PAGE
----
Walter Joseph “Jay” Clayton III is the Chairman of the U.S. Securities and Exchange Commission. President Donald Trump recently nominated the Virginia native to serve as U.S. attorney for the Southern District of New York.
Attorney General William Barr announced in a press release Friday that the SEC chairman will accept the president’s nomination and start his new role on July 3.
The office is at the “forefront of many important areas of criminal law enforcement,” according to its website, including terrorism, white collar and cyber crime, mortgage fraud, organized crime and civil rights violations, among others areas.
“For the past three years, Jay has been an extraordinarily successful SEC Chairman, overseeing efforts to modernize regulation of the capital markets, protect Main Street investors, enhance American competitiveness, and address challenges ranging from cybersecurity issues to the COVID-19 pandemic,” Barr expressed in the statement.
Although the release claimed current SDNY U.S. Attorney Geoffrey Berman would be stepping down — he said otherwise in an updated statement.
Berman took to Twitter to explain that he had only heard news of his retirement through the press report.
“I have not resigned, and have no intention of resigning, my position, to which I was appointed by the Judges of the United States District Court for the Southern District of New York,” Berman wrote.
CNBC reported that Berman is currently investigating Trump’s personal lawyer, Rudy Giuliani, for financial dealings tied to Ukraine.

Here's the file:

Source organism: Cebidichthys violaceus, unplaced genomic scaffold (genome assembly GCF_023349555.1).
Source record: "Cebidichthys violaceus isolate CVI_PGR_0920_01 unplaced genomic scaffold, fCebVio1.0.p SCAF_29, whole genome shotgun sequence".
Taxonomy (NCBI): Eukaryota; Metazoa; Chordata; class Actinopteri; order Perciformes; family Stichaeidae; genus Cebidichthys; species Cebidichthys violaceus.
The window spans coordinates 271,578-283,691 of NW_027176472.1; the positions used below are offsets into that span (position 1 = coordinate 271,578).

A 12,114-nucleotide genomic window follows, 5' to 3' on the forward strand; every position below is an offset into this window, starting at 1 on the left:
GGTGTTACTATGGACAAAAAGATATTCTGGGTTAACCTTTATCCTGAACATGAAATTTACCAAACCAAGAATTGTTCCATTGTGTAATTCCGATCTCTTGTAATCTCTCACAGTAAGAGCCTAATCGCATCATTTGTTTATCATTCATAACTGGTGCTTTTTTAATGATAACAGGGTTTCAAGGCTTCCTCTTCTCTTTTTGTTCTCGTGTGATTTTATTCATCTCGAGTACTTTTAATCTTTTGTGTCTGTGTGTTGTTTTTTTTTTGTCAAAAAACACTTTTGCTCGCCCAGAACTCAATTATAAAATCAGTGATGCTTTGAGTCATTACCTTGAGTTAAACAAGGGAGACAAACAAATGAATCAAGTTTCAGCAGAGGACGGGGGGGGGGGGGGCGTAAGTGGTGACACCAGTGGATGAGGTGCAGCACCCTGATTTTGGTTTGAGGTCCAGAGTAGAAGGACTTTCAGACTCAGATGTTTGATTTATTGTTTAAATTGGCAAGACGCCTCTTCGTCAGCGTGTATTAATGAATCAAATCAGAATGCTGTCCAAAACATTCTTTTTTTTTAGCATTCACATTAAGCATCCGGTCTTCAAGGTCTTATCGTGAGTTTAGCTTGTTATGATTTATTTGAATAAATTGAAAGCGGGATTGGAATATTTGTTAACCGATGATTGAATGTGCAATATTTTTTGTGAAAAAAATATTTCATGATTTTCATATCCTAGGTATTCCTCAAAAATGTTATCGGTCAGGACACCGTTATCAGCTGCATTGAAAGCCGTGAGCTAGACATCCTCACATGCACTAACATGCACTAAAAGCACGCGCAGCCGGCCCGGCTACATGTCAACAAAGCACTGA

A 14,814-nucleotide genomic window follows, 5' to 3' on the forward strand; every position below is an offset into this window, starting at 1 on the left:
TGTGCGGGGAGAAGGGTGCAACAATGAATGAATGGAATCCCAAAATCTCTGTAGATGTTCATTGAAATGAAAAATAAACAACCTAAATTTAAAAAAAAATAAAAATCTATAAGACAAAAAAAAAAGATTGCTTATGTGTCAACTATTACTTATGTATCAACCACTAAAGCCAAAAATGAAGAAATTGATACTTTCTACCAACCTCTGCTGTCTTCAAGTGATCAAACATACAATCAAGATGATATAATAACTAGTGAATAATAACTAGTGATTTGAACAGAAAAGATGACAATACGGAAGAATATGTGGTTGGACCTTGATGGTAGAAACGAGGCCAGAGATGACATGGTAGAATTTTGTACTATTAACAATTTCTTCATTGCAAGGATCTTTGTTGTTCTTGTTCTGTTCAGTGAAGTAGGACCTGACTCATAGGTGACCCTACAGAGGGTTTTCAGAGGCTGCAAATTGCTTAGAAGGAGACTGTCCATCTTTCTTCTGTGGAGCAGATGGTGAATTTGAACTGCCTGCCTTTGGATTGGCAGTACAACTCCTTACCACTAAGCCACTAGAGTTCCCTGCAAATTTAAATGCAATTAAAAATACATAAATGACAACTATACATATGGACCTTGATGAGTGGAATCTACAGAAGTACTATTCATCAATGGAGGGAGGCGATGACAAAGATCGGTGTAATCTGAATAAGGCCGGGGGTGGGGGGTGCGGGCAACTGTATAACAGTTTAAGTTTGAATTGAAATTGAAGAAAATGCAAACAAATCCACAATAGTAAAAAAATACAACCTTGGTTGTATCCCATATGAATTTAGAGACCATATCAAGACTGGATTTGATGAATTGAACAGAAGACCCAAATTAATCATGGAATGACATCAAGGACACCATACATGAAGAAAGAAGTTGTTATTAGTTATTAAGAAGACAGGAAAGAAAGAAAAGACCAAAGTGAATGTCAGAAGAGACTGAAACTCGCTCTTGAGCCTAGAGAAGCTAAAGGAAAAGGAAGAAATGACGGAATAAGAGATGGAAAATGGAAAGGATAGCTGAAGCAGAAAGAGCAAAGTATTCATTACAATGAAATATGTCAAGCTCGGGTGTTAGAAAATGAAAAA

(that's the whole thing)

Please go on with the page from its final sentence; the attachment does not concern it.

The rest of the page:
Barr’s statement did not clarify who will take over Clayton’s role as head of the SEC.
Here’s what you need to know about Jay Clayton:
1. Before Entering the SEC, Clayton was a ‘Well-Connected’ Lawyer
According to SIFMA, Clayton is a member of the New York and Washington, D.C. bars and earned degrees in engineering, economics, and law.
He received a B.S. in Engineering from the University of Pennsylvania, a B.A. and M.A. in Economics from the University of Cambridge and a J.D. from the University of Pennsylvania Law School, the website adds.
Prior to his role at the Commission, Clayton was a partner at Sullivan & Cromwell LLP for over 20 years. Politico reported that Clayton was a “well-connected Wall Street lawyer who represented and advised a number of major companies, including Goldman Sachs, Barclays, Deutsche Bank and UBS.”
The attorney worked with numerous public and private companies on matters like securities offerings, mergers, corporate governance and regulatory and enforcement proceedings.
2. Clayton had a hand in Regulating the ‘Peak’ of the ‘Coin Offering Bubble’
With a vote of 61 to 37, Clayton was nominated as Chairman of the SEC by the U.S. Senate on May 2, 2017. He was officially sworn in two days later.
The chair spoke on the regulator’s “approach to the crypto space,” the site continues, including “raising questions about the bitcoin market’s ability to be manipulated, size and custody solutions.
“We have to get to a place, in my view — just speaking for myself — we have to get to a place that we can be confident that trading is better regulated,” he said last September, Coin Desk reported.